If you are interested in lights then NAB2018 is the place to be. Ned Soltz rounds up his second day at the event. Thankfully it went a bit easier on his feet this time.
The second day of NAB 2018 has gone and it was a bit easier on the feet as my Health App only reported 5.5 miles walked.
With the whirlwind tour of two of the four halls completed, I took a little time today to focus on finding some interesting products and to seek trends based upon the product mix exhibited.
Certainly cloud and asset management solutions abound. Local storage, shared storage, solid state storage options are ubiquitous. These products, however, are generally difficult to assess just from watching a booth demo.
I opted to set out on a quest for physical product which could be evaluated even by a cursory inspection.
What I found was a dizzying assortment of lights. And the quality is all over the board. I simply walk by the knock-off junk which abounds. That still leaves excellent options from lower priced fixtures all the way to high end options from Arri, Mole, Rosco, BBS, Cineo and others.
Let me just look at a few lights at various price points.
The PRLLighting Lustra L50 LED light
PRLLighting Lustra L50
I was excited before NAB to receive an email from Rudy Pohlert announcing his new company and its initial product, the Lustra L50. Rudy was among the founder of Lightpanels and is significantly responsible for the development of LED lighting for video and cinema. Knowing that any product he would design would be top notch, the PRLLighting booth was the first stop of the morning.
The Lustra L50 is a small 7x4x2 5600K LED weighing only 15oz and capable of being mounted on camera or lightstand. Intensity is variable but color temp remains constant and requires gels to vary the light temp. CRI is high and the lights themselves are full spectrum. Pohlert explained that a variable color LED can loose intensity when alternating between different colored LED’s and thus his experience tells him to produce a light with one (in this case daylight) color temp. A full kit is available which includes a sturdy softbox and it is also bundled in a 3 light kit in compact backpack. The light itself is priced at only $335, less than what some of the knock-offs charge for abysmal quality.
The Aladdin Fabric flexible LED light array
Aladdin Fabric LED
Flexible LED panels have become quite popular over the past few years owing to their tremendous versatility. That market, as well, has been invaded by the knock-offs selling low-CRI non-full spectrum lights with such poor manufacturing that internal wiring can break after even a few uses. Now, to be fair, this has even been noted in the brand-name flexible panels. Aladdin introduced at IBC 2017 and is now shipping 3x3 panels with a fabric backing. They are considerably more pliable than the original plastic backings, even in Aladdin’s own earlier flexible lights. A 12x12 foot array of those panels were exhibited with diffusion and even dimmed they threw an amazing quantity of pure light. The 200 watt-equivalent panel sells for around $2500 so they certainly represent a high end of the market and would find their way to movie and TV sets as well as to other high end production.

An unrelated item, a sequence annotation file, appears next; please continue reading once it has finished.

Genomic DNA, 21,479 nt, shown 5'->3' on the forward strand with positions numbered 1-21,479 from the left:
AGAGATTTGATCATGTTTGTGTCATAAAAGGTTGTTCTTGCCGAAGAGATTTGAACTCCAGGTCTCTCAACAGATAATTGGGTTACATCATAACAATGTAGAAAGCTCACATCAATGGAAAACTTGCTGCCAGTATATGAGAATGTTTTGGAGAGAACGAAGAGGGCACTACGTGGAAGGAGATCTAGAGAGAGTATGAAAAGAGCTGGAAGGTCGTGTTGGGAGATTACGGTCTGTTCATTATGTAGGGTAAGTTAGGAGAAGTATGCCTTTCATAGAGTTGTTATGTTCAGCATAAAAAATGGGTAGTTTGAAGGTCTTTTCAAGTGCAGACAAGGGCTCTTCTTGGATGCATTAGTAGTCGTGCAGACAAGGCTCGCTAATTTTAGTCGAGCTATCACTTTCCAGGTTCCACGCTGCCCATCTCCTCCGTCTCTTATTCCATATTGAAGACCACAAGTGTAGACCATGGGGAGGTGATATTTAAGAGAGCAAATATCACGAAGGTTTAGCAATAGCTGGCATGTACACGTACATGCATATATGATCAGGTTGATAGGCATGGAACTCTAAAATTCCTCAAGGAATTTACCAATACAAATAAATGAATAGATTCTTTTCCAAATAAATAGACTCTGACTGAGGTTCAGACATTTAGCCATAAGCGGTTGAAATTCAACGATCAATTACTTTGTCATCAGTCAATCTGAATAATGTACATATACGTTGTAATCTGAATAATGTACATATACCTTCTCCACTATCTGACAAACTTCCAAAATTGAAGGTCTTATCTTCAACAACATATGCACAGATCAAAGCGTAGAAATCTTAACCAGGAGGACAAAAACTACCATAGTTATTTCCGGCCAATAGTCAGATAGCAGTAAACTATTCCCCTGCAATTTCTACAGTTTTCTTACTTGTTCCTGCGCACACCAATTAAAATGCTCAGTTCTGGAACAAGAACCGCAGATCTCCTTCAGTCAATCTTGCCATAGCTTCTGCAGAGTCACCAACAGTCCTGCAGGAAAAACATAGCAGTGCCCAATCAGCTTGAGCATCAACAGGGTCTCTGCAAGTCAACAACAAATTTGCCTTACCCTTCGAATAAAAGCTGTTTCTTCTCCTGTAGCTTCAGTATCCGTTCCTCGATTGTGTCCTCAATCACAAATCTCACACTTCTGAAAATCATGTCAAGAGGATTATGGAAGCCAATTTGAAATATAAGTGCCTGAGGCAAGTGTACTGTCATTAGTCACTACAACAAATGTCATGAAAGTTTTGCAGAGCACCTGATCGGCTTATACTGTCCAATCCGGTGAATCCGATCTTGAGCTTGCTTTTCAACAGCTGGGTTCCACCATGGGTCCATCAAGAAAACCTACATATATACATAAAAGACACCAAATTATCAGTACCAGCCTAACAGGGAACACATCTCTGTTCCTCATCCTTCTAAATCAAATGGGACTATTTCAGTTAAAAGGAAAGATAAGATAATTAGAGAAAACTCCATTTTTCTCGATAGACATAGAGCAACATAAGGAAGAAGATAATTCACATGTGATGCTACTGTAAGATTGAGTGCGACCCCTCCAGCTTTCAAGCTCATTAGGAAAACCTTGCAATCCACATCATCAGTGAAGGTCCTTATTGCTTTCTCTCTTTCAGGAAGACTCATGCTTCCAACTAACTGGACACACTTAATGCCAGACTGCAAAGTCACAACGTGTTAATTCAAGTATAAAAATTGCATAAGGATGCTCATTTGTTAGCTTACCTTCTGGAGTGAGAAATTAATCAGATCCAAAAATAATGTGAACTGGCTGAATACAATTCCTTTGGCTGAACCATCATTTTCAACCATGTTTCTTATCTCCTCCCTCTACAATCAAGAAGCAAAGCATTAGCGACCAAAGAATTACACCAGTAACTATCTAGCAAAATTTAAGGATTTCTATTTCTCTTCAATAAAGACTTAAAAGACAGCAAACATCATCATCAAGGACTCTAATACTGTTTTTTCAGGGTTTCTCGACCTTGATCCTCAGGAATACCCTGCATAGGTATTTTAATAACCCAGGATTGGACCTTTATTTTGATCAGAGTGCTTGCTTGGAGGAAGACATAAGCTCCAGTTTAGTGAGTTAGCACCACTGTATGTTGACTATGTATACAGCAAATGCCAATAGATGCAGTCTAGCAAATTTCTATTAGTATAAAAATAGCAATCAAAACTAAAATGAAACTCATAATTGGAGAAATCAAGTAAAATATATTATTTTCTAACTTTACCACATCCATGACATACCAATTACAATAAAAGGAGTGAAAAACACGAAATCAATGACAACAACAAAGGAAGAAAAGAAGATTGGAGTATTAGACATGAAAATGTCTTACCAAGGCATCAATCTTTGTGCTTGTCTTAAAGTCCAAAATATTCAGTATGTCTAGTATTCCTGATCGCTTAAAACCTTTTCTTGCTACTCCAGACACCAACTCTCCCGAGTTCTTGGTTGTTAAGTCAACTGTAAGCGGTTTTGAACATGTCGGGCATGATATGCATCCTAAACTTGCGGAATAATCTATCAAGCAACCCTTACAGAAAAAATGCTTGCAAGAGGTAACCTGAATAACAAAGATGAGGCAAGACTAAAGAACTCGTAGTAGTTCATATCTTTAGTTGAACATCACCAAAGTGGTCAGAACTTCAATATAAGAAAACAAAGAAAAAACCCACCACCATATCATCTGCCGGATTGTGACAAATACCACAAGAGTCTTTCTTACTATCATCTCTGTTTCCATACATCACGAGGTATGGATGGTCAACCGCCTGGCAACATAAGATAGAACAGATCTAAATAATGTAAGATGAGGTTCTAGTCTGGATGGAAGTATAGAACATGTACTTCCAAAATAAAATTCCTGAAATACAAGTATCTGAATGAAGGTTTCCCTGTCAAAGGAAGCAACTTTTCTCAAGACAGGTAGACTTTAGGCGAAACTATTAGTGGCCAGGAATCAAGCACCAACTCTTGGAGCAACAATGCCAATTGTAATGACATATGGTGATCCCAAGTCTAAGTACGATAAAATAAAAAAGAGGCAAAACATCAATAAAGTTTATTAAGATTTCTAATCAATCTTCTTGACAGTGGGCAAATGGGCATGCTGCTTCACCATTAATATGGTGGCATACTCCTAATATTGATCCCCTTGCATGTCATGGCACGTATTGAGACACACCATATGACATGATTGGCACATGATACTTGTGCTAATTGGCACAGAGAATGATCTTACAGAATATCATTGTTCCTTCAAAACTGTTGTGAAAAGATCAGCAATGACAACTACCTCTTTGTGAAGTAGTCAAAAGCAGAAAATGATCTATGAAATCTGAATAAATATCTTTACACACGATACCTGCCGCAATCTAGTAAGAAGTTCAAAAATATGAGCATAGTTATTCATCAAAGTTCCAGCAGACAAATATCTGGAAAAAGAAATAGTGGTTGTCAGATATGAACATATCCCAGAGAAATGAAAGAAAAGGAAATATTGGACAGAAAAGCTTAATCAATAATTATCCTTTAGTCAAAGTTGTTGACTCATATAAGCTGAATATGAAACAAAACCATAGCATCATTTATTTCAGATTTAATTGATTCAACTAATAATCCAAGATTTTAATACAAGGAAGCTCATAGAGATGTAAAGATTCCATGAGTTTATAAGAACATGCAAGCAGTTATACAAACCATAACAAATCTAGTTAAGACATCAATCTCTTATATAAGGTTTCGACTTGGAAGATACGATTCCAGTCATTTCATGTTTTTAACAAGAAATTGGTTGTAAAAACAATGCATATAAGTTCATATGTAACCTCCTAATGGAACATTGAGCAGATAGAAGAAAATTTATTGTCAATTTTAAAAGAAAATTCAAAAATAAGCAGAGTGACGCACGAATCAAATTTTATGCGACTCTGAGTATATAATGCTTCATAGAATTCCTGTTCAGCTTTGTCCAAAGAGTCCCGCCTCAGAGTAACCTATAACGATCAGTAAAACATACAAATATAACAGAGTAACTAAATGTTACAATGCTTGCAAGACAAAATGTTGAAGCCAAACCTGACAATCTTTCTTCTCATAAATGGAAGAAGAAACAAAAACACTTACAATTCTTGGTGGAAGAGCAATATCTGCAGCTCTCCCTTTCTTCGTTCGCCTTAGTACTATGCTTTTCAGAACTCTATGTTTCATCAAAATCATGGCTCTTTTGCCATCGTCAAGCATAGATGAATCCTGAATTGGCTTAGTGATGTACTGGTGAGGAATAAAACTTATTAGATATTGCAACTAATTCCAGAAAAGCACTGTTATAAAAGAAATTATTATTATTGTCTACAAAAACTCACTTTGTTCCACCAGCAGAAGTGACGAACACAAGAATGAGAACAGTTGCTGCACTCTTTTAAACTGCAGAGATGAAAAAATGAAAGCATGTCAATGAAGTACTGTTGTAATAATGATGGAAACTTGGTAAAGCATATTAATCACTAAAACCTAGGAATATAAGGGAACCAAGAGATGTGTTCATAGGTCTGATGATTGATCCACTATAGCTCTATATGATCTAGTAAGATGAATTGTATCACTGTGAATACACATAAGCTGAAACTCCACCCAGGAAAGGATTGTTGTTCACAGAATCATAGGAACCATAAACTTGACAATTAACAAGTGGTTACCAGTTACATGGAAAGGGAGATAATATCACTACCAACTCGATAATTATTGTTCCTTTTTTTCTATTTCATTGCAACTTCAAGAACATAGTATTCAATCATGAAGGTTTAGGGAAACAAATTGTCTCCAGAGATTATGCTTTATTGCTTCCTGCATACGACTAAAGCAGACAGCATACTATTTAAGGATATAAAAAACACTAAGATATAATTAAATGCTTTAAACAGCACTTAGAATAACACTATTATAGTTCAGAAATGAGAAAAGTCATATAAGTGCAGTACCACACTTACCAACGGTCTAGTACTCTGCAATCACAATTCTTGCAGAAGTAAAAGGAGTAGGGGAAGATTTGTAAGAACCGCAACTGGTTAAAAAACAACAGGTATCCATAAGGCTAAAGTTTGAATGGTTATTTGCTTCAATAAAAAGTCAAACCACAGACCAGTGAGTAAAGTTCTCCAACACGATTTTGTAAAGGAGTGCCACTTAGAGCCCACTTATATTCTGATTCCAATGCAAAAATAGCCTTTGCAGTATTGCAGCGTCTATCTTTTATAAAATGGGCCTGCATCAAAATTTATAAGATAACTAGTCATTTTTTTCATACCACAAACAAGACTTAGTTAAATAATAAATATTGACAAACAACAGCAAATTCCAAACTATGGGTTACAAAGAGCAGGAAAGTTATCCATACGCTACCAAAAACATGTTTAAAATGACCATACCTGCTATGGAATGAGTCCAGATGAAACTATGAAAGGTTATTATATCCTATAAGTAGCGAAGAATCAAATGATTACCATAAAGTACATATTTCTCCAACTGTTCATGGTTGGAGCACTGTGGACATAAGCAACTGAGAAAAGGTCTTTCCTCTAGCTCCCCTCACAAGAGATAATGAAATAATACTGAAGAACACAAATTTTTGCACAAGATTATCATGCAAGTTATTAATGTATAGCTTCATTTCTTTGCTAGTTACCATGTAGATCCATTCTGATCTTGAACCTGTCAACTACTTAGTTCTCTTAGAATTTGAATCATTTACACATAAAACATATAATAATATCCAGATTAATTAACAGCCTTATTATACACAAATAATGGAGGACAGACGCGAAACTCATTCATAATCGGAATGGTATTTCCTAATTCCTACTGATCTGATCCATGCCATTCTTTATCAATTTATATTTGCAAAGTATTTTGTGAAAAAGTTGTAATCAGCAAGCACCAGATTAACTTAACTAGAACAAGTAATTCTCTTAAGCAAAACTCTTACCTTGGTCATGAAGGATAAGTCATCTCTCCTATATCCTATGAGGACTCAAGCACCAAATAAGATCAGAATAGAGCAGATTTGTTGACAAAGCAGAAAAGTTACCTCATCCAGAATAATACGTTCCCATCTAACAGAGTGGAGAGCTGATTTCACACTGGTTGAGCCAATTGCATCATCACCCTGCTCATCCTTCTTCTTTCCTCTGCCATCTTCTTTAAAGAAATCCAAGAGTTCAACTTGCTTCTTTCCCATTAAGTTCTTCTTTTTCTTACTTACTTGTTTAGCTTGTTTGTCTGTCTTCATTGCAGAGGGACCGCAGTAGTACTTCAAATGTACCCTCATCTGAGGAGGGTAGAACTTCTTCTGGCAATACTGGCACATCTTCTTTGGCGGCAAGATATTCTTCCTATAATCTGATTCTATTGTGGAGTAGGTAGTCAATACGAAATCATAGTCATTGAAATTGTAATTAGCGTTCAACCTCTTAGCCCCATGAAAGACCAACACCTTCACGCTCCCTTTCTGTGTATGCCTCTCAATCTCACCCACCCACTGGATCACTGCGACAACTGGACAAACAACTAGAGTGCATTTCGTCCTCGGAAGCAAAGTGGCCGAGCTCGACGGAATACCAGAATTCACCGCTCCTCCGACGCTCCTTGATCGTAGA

Cineo Standard 410
Also at the top end is the latest entry from Cineo. I personally own two of CIneo’s remote phosphor technology lights and can attest that the build is superb and the quality of the light is pure white and accurate. In fact, it is this drive to create pure white light which is then modified by the fixture that brings the Standard 410 to market. Cineo has chosen to engineer LED’s for this light based on their remote phosphor bulbs and has all of the features and more than one would find in a $5000 fixture.
Our correspondent Phil Rhodes has already reviewed the Fiilex Q8 fresnel but I mention it as one of the new entries worthy of consideration in cinematic productions.
A word here to our readers who feel outpriced—like most of us. Don’t worry that you can’t buy. Rent. Build rental costs into production budget and achieve better results than investing in less-than-optimal gear. And that goes for cameras, lenses and about every other piece of gear.
Moving out of the realm of lighting, iPhone movie-making is more of a reality not only as the quality of the phone sensors improve but also as we see more gimbals, auxiliary lenses and software.
CTPro Mobile Video Suite is a true acquisition tool, editor, asset manager, streaming and upload app. It can control camera functions, edit in real time, support overlays, create titles and in fact is an entire video suite for iPhone or iPad production. It can be downloaded free but exporting and other significant features require a subscription. It costs $25 per month or $250 per year but there really is nothing else like it for full production and sharing using Apple’s iDevices.
Day Three will take me to schedule visits with some of the larger vendors including JVC, Canon, Fujinon and Adobe. That should be good for a few miles and a lot more information to share.